Ring in Spring with Simple Academic Activities

By Eric Antuna on March 27, 2010

Spring is here – already! Wow, where does the time go? Here are a few ideas to help students, not only embrace and enjoy the new season, but also learn or review concepts from the curriculum. If you have any other Spring related ideas, please do share!


Crazy Caterpillar Sentences
Modeled after Eric Carle's "The Very Hungry Caterpillar," you can have your students design a crazy caterpillar sentence. Here's what you need:

  • green and red construction paper
  • laminator
  • scissors
  • dry erase marker
  • permanent marker
  • dry eraser

Take a few sheets of green construction paper and laminate them. Cut them into large circles. On a few of the circles write "WHO", "WHEN", "WHERE", "WHAT", "WHY", "HOW" with a permanent marker. Be sure to create a head and a behind for the caterpillar. You may want to create a behind with different the different ending marks. Distribute the parts of the caterpillar to students. Have students write any name, action, or place that matches the title of their part with a dry erase marker. Have the group put their caterpillar together on a table or attach to a board using magnets or tape. Read the sentence to the class, having them help change it to make it better or different. Vary the amount of parts to increase/decrease difficulty and use as many as appropriate to your grade/class level. For accountability, you can re-purpose this Scholastic Printable for students to copy the sentence down or have them write it in their Writer's Notebook or Writing Journal.

IMG_8313

Design a Descriptive Daisy!
Students can sharpen their descriptive skills by designing a spring daisy with construction paper. You'll need the following materials:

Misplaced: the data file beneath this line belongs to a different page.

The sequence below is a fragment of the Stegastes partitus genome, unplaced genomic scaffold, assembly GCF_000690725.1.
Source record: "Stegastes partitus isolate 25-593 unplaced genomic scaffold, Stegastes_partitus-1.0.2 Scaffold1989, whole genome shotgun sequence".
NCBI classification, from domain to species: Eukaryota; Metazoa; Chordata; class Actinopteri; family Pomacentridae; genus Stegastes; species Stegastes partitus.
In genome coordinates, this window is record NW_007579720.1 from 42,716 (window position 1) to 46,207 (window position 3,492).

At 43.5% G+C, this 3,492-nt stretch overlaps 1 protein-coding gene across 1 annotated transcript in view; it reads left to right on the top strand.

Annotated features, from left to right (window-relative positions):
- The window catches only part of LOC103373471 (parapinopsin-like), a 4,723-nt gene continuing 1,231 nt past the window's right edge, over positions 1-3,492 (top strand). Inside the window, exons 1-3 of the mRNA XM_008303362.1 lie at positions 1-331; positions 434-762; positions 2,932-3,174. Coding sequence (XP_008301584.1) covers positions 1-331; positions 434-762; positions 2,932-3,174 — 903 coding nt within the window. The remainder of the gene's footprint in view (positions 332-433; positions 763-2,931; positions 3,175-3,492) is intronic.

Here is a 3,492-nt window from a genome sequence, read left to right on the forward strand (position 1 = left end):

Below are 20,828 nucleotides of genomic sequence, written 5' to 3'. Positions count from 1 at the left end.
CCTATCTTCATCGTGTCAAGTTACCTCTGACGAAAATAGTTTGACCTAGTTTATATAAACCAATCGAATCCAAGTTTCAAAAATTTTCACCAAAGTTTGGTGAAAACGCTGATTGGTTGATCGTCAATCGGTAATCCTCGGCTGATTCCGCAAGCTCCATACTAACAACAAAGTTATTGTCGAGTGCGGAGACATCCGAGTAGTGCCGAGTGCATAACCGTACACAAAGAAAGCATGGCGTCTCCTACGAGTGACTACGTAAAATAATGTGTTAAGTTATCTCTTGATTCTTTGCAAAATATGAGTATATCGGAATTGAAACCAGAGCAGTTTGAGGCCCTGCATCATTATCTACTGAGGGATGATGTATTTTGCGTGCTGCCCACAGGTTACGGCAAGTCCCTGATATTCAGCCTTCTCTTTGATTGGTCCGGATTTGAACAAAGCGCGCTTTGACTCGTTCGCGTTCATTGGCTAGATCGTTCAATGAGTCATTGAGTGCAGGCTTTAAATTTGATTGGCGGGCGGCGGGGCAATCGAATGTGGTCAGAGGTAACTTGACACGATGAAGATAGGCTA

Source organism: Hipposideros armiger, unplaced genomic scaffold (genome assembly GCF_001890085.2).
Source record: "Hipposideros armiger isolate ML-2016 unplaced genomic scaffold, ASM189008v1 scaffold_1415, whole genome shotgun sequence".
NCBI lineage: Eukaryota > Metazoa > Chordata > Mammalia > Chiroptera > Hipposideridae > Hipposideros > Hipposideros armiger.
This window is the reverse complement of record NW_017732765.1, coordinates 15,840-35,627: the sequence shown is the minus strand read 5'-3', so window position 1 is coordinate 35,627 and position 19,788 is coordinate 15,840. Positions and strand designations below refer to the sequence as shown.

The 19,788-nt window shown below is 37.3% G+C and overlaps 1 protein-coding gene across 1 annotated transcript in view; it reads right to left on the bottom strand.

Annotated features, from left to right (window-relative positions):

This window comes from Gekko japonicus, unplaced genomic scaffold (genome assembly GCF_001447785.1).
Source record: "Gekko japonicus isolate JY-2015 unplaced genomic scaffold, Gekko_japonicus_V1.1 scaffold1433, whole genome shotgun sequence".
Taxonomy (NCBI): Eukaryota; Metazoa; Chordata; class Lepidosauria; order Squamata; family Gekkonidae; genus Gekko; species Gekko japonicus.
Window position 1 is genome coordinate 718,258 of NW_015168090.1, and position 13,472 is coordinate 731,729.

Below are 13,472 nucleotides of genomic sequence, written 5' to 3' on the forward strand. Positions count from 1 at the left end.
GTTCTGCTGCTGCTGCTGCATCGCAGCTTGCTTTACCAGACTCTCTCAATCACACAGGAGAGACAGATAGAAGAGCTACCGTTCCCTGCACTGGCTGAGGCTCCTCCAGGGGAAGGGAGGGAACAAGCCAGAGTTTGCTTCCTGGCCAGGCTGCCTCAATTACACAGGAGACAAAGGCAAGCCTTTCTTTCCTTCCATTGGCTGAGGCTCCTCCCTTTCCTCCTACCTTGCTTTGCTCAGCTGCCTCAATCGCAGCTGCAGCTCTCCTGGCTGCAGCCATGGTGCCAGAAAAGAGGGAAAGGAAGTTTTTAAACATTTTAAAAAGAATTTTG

• various colors of construction paper (cut the size of an index card)
  • markers or crayons
  • scissors
  • cut out/die cut construction paper (yellow or white) circles for the center of the flower
  • green paper cut in strips for the stem (don't forget to leave some for the leaves!)
Have students pick a person, place, or thing. They can write that in the circle for the center of the flower. They can then choose a few colors for their petals. Have them cut out petals for their flowers. Then, have students write in words or sentences that describe their person, place, or thing. Have them assemble their flowers, and add it to the classroom learning garden. Time an issue? Do the same activity with just a class set of this clip art from Scholastic Printables

IMG_8319 IMG_8318



Sequence in Spring!

It's never a bad idea to review sequencing.  Scholastic Printables has a great amount of worksheets for sequencing. In case you have a bit more time, you can have your students do this activity. You'll need:
  • half sheets of plain copy paper
  • staplers
  • pencils
Students will make a sequence book. Either compile the books yourself or give students a set amount of half-sheets (perhaps start with three) to make the pages. Fold them in half and staple the side. Students can then draw an activity or a cycle of something (goes along great with a bean-growing activity). Once their book is complete, they can write descriptive sentences using transitions like: first, then, next, and last.

Do you have any more spring-related ideas?  Please share them on TeacherShare for a chance at a 2GB Flash Drive! Or here, we love new ideas! :-)

Thanks for reading!  

Eric

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